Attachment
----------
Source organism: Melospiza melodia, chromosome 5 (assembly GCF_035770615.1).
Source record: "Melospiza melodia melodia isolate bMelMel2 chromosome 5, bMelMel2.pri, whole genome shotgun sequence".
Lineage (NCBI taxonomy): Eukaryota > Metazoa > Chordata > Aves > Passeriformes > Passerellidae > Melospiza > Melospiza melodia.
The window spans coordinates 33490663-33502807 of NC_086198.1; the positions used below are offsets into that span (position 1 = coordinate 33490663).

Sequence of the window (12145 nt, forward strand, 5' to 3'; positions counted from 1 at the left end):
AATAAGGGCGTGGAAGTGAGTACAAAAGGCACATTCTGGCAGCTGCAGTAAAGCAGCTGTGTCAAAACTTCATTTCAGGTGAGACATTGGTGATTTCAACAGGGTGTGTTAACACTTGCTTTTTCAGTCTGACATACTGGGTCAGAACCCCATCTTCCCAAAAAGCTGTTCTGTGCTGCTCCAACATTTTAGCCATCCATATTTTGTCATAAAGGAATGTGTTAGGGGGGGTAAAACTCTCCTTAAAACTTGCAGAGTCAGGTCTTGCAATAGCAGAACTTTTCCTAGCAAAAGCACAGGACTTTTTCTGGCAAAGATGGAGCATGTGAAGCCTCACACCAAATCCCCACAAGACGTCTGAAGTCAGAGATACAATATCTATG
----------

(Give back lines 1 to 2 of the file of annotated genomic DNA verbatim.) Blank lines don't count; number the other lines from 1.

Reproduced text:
Source organism: Melospiza melodia, chromosome 5 (assembly GCF_035770615.1).
Source record: "Melospiza melodia melodia isolate bMelMel2 chromosome 5, bMelMel2.pri, whole genome shotgun sequence".